2016 Application Countdown, Part 4 – Evaluation of Transcripts & GRE Scores
The Evaluation of Transcripts & GRE Scores
The beauty of the admission process to schools of public and international affairs is that the applicant pool is relatively small in comparison to other professional graduate schools of law, business, engineering and medicine. We do not use a matrix or formula for GPAs and GRE scores because the content behind those points of data is what we value most. We focus mostly on your performance in courses that demonstrate your preparation for our core curriculum in statistics, economics, politics and psychology. In any entering class, there are more than 30 different majors from throughout the humanities, social sciences, engineering, fine arts and sciences. However, we are evaluating each transcript on the basis of whether the applicant can learn what we teach. Strong performance in quantitative courses is usually the evidence we seek. If that evidence is not apparent then the evaluation defaults to the quantitative GRE score, which is a good indication of mathematical intuition and your ability to choose correct answers on a standardized test, but tells us very little about your motivation or preparation for our curriculum.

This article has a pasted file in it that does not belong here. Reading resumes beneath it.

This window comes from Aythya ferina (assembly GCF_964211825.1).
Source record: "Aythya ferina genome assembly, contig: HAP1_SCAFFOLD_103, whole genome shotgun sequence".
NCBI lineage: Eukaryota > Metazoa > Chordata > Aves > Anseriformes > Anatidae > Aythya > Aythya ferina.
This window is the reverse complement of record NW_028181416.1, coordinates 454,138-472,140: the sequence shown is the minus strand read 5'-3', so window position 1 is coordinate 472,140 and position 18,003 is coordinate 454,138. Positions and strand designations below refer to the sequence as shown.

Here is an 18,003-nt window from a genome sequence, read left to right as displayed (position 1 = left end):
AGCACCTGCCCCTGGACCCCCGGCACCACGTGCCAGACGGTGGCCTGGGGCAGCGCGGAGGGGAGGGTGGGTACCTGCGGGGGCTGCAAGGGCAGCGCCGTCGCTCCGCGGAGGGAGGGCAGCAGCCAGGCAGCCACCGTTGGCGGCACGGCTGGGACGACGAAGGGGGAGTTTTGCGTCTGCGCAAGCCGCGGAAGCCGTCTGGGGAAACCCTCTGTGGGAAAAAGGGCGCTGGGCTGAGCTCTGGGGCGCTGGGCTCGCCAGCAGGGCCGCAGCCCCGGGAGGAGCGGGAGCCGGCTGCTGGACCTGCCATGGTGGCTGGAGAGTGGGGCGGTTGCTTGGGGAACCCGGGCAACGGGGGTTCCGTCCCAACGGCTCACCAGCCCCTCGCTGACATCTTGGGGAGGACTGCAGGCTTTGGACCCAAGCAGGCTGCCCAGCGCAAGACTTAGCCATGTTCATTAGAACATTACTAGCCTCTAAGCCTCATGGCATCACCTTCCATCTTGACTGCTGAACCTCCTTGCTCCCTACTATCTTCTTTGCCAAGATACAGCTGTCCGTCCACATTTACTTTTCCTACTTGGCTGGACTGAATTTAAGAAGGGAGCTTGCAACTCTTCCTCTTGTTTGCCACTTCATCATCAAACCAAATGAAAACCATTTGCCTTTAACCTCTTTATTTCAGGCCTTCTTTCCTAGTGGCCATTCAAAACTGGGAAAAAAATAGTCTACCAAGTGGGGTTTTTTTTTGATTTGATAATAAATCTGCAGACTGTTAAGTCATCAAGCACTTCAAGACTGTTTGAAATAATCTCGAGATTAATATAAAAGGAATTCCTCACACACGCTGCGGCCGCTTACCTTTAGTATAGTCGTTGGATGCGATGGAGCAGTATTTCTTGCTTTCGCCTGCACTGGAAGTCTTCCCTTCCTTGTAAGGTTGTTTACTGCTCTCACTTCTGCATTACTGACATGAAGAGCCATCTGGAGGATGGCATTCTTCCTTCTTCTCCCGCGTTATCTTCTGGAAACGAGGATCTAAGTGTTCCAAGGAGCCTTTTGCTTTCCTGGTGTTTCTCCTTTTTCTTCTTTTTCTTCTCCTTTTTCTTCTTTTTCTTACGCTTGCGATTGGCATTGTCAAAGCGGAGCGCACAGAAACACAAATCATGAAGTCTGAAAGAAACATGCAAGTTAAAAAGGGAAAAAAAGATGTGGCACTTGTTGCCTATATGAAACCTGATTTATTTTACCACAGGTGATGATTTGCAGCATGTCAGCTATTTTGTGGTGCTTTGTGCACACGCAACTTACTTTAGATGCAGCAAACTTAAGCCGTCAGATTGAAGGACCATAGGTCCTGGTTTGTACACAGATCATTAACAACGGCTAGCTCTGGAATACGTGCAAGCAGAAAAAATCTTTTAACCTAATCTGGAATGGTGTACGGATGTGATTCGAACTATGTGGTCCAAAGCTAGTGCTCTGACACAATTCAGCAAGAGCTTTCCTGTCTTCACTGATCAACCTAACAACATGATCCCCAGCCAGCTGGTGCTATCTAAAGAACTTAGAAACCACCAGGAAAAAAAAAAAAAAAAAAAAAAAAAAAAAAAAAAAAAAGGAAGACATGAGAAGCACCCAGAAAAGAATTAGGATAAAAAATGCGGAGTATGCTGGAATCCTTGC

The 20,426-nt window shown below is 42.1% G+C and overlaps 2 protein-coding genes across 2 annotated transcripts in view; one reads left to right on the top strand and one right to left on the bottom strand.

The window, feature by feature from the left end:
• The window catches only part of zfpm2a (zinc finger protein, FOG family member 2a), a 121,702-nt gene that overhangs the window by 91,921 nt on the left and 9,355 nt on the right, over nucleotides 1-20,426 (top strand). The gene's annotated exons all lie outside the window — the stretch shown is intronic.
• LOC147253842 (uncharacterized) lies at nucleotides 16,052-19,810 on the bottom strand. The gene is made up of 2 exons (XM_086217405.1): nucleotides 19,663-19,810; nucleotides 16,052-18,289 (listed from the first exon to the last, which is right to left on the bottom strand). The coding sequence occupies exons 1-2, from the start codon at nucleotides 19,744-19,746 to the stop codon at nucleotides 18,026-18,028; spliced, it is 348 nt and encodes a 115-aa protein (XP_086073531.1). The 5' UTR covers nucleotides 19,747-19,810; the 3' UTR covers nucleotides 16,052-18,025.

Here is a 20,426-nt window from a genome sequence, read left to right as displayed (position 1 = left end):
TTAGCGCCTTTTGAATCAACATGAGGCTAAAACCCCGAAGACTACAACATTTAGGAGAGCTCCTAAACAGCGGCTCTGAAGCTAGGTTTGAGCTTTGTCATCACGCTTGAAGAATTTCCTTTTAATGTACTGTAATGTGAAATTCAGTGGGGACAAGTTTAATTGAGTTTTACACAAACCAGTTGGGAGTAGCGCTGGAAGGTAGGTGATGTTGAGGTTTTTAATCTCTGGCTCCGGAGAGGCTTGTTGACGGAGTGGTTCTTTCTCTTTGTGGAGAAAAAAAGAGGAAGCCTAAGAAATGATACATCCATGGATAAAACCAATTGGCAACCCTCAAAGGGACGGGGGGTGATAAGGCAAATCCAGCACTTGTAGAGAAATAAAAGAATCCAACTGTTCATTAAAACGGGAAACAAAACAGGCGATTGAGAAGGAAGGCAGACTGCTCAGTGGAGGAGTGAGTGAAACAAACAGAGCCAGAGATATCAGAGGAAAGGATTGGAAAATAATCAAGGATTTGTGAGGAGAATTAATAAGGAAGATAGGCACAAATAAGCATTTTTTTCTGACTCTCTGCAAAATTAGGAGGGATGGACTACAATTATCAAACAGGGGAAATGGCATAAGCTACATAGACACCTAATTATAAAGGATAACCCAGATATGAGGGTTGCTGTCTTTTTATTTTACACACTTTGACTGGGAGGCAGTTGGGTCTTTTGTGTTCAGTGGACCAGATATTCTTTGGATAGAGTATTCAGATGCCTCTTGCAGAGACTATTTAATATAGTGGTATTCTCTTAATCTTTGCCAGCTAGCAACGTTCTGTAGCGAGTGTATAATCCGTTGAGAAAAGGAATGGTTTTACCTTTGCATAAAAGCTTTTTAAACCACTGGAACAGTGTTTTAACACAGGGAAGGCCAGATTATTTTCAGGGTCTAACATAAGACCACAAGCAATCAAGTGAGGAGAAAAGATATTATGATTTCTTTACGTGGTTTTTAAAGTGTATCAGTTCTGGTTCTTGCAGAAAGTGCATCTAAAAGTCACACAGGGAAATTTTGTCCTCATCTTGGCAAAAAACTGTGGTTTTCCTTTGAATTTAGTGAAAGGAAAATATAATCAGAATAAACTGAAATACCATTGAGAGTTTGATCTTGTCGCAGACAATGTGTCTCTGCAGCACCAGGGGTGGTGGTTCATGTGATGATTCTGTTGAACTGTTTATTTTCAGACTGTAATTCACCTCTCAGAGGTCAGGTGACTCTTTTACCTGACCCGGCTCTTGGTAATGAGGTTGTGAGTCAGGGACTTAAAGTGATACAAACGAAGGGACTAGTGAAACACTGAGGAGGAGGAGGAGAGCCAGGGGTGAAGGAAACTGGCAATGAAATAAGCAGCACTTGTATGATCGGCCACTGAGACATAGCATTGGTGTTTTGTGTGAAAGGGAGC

Approximately 70 percent of the applicants can learn what we teach, yet the overall admit rate is 12 to 15 percent. It is easy to look at the data in our viewbook for GPAs and GRE scores and determine that the higher your GPAs and GRE scores are, the better your chance for admission. However, even among applicants with the best GPAs and GRE scores, admission is not more than 23 percent. As an individual applicant, your chance of admission is either 0 percent or 100 percent. Once we are confident of your academic skills, stamina and motivation, our evaluation of your application shifts significantly toward the strength of your commitment to public service.